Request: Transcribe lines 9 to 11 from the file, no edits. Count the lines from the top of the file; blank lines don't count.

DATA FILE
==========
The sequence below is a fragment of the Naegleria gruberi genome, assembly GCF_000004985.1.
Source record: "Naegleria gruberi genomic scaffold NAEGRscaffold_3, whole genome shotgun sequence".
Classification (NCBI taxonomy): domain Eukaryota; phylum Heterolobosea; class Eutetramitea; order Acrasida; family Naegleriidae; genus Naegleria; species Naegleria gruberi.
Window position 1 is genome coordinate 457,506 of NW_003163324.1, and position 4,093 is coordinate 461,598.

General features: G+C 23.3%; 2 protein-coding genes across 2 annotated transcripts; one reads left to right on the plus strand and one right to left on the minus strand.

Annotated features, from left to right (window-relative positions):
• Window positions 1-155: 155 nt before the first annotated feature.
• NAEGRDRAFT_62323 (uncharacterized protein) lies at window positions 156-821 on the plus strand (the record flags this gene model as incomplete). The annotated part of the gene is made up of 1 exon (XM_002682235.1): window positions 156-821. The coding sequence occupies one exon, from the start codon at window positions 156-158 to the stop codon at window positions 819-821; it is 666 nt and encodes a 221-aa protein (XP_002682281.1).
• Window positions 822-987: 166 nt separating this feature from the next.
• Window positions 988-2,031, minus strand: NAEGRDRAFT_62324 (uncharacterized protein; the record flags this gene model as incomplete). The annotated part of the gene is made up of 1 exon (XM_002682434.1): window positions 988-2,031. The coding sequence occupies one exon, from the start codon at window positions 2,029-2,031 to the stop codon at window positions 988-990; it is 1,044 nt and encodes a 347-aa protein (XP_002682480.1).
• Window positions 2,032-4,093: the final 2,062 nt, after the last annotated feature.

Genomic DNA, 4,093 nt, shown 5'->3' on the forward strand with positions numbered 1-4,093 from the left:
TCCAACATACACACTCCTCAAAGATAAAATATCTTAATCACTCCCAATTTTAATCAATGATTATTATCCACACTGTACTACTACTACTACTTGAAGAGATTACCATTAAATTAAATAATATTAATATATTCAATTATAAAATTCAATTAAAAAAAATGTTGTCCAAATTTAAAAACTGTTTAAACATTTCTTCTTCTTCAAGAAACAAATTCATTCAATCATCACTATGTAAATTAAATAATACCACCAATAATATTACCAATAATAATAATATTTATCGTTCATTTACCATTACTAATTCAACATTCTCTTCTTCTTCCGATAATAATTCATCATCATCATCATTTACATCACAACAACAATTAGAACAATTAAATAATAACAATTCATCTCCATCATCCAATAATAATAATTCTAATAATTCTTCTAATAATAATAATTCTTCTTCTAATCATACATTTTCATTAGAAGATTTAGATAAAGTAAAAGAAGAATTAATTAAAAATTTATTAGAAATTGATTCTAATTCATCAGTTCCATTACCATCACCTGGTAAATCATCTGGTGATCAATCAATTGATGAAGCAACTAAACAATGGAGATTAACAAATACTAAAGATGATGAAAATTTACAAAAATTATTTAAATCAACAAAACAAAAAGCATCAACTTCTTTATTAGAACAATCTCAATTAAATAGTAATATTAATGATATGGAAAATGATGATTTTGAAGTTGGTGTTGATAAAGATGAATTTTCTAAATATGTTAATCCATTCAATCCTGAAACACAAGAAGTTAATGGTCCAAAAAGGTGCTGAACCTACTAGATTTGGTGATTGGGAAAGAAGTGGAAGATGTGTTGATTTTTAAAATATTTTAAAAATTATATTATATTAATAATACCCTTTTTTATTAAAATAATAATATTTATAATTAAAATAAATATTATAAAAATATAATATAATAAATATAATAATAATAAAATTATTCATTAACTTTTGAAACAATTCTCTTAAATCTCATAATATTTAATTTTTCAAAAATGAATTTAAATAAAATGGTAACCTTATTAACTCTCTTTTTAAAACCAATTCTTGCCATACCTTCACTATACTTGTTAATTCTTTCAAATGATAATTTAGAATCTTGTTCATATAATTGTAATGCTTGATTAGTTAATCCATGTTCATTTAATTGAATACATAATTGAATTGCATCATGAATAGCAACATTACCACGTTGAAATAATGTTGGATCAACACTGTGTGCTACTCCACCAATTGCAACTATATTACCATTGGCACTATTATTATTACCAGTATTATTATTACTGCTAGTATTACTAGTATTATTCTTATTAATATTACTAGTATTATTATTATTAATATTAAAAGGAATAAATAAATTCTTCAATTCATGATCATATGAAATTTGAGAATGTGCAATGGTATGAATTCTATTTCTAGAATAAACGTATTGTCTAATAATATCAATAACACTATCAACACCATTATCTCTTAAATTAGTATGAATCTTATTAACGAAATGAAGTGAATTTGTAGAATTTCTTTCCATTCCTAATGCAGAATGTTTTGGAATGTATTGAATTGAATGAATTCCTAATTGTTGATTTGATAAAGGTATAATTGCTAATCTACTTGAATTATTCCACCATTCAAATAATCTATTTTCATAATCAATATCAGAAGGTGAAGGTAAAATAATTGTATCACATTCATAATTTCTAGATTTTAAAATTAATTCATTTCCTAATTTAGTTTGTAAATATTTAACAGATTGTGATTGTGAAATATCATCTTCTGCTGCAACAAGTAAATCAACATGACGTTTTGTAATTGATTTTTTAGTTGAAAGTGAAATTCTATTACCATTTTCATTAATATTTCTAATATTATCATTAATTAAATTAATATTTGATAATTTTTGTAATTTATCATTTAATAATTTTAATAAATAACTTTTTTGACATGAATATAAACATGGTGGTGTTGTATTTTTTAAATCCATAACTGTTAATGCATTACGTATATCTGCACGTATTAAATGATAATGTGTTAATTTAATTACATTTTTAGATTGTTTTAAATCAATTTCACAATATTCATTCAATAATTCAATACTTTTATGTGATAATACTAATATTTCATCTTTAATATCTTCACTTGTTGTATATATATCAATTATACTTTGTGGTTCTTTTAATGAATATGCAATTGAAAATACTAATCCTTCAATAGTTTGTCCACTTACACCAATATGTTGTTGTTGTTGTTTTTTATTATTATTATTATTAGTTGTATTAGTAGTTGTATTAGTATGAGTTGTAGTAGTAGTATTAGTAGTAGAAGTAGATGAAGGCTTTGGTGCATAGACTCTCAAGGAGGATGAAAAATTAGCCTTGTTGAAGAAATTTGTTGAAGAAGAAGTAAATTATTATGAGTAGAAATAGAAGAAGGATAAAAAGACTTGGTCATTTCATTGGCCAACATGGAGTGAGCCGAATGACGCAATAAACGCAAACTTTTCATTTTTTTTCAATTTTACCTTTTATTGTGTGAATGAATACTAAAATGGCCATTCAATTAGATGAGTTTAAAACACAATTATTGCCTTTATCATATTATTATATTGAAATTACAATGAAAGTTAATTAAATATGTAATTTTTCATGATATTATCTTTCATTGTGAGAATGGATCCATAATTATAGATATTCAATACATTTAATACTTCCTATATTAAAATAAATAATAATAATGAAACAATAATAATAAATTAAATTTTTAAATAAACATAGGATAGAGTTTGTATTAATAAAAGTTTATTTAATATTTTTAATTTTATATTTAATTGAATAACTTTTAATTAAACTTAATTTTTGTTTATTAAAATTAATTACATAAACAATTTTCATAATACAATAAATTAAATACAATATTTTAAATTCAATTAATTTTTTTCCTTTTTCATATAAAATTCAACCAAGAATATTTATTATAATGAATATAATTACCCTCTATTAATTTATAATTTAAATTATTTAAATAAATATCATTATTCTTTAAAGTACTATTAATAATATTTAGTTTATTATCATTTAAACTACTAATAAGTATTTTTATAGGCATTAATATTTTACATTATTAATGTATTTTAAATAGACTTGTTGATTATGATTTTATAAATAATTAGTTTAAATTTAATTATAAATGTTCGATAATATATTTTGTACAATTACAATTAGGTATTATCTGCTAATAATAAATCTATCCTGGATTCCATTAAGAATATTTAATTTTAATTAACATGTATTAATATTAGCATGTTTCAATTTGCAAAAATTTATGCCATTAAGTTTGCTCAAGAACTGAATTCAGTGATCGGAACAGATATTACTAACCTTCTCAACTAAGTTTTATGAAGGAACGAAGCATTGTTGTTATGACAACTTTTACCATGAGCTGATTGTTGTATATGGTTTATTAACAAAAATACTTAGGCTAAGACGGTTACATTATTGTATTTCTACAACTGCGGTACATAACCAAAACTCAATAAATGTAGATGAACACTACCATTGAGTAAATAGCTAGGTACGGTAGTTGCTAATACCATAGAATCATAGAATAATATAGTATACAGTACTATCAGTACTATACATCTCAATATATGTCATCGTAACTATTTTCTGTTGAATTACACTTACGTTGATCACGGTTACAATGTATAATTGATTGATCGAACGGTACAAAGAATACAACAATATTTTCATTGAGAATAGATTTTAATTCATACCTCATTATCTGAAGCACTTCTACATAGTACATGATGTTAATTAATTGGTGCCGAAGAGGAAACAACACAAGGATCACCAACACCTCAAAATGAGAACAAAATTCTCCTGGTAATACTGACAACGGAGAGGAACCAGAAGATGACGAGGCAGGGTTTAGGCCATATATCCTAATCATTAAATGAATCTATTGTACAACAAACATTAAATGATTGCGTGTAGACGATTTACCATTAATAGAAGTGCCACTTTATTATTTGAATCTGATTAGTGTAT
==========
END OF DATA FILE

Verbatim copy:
• Window positions 822-987: 166 nt separating this feature from the next.
• Window positions 988-2,031, minus strand: NAEGRDRAFT_62324 (uncharacterized protein; the record flags this gene model as incomplete). The annotated part of the gene is made up of 1 exon (XM_002682434.1): window positions 988-2,031. The coding sequence occupies one exon, from the start codon at window positions 2,029-2,031 to the stop codon at window positions 988-990; it is 1,044 nt and encodes a 347-aa protein (XP_002682480.1).
• Window positions 2,032-4,093: the final 2,062 nt, after the last annotated feature.